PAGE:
Advisers will need to pay almost $1000 each as part of ASIC’s new industry funding model, with a representative for the regulator confirming invoices will be sent to licensees on Thursday.
The levy, part of an arrangement that became law on July, 2017, will require typical licensees to pay a minimum of $1500, plus $934 per adviser.
A spokesperson for the regulator said invoices for the levy should be sent “in the next few days”.
Licensees are believed to be largely passing on the cost of the levy to advisers, although some have facilitated payment plans to soften the burden. Tony Beaven, general manager of licensee Elders, says it took a proactive approach.
“We were aware of the ASIC levy right from the start and contacted advisers back in 2017,” Beaven says. “We then put measures in place to mitigate the anxiety and financial discomfort for advisers.”
Beaven explains that 67 advisers under the Elders licence were put on a payment plan to cover the expected costs, which will deflect any bill shock.
“It’s all sorted now,” he says. “The costs are taken care of.”
Peter Ornsby, chief executive of RI Advice Group, says the plan is to wait until more information has been received from ASIC and then work with advisers to chart the way forward.
“We’ll be catching up with our PAC (proprietors advisory council) on the 20th and 21st of February and that’s going to be high on the agenda,” Ornsby says. “We’ve always had a very strong consultation with advisers and proprietors on these issues. As more information’s coming through the pipeline, we’ll actually sit down with them and work it out.”
He points out that it will be incumbent upon licensees to keep advisers informed about the process, as mandated by ASIC.
“What we do is send our advisory council an information pack they can pre-read so we’re all completely informed and can have a robust discussion,” he notes.
Financial services industry levies became law after a recommendation from the 2014 Murray Financial System Inquiry that government recover the costs of regulatory activities “directly from industry participants through fees and levies calibrated to reflect the cost of regulating different industry sectors”.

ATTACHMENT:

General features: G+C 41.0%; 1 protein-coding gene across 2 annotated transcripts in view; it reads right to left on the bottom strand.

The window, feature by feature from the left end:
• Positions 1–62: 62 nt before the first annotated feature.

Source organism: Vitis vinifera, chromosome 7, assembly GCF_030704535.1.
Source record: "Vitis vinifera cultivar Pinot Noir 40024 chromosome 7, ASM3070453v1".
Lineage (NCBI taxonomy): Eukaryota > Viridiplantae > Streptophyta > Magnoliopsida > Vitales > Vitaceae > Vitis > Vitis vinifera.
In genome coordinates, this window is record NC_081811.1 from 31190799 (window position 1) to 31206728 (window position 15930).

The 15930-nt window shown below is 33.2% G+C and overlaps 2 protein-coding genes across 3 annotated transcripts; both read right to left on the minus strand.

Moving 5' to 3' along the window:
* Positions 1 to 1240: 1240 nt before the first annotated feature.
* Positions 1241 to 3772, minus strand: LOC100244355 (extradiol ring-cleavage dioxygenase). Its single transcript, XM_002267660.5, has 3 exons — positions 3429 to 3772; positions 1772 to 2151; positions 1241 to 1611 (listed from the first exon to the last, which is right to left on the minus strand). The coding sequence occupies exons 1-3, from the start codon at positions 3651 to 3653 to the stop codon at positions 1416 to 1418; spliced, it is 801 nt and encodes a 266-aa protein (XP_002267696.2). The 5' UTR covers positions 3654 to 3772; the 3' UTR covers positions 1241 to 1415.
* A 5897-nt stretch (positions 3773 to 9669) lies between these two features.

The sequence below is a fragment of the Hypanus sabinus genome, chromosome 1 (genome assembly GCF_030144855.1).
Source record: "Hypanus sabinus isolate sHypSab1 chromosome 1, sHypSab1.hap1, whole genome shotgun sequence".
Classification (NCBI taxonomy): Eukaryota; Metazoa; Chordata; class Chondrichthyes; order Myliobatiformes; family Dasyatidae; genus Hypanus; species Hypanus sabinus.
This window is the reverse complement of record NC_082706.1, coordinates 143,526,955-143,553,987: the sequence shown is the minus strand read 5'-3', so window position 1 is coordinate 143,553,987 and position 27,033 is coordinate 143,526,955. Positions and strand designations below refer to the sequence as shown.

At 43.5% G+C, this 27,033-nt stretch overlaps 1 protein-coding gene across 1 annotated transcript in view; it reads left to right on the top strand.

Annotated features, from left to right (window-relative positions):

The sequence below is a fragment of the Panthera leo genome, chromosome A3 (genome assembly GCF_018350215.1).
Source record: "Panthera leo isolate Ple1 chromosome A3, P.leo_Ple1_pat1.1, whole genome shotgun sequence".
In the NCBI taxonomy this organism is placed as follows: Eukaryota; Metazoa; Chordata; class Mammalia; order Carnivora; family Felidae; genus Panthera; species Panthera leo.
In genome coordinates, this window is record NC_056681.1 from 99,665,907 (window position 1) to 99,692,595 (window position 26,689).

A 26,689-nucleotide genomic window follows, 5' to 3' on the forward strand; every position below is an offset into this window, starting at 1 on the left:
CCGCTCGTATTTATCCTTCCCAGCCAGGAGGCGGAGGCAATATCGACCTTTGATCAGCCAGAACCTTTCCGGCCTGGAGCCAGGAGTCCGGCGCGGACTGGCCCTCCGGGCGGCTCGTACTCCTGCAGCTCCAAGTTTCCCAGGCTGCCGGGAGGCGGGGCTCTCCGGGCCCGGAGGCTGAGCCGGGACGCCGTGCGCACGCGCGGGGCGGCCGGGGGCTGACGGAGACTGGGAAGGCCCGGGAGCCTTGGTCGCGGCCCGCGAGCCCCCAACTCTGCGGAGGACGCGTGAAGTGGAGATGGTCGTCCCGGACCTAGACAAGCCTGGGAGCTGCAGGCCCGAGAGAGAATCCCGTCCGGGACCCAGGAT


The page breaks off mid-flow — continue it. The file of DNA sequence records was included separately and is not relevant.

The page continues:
Jonathan Steffanoni, principal consultant at QMV, says the transition from using general tax revenue to pay for financial regulation to using industry funding has an “underlying policy position” that the industry itself should cover the costs, “not everyday taxpayers”.
This year, 2019, marks the first in which the regulator will recover most of its costs from the regulated industries, including the insurance, market infrastructure, corporate, investment management and superannuation sectors. The current charge will account for the 2017-18 financial year.
Between July and September last year, all regulated entities were asked to visit an ASIC portal and validate their business metrics, which were then used to calculate the levy amount.
The final costs were published in December, with an ultimate recovery cost of $28.26 million spread across licensed providers.
Licensees providing less than Tier 1 financial advice, including those that provide general advice or basic product advice – or wholesale advice providers – are charged separately from those that provide “personal advice to retail clients on relevant financial products”.
There has been some confusion among licensees and advisers about whether the levy would be charged on a pro-rata basis. However, the government’s register of legislation – which charters the individuals being levied – states that the primary “entity metric” is the number of relevant providers who are registered “at the end of the financial year”.
A complex truth
The Murray Inquiry report noted that the benefits of industry funding were expected to exceed the costs.
Steffanoni explains that these benefits may come from an awareness that better compliance from advisers and licensees will actively reduce the cost burden they share.
“There is arguably an incentive for regulated institutions to operate and behave better,” Steffanoni notes, “as this may result in lower costs, lower levies, and better commercial outcomes.”
The truth, he continues, is “probably more complex”, as the link between the activities of regulated institutions and regulatory costs is “indirect”.
There are other upsides, Steffanoni reckons, including greater transparency of regulation costs and less risk of underfunding for ASIC. For advisers, however, these factors mask the real issue.
“The biggest problem lies in the fact that regulated institutions have only limited influence over costs associated with their regulation,” Steffanoni says.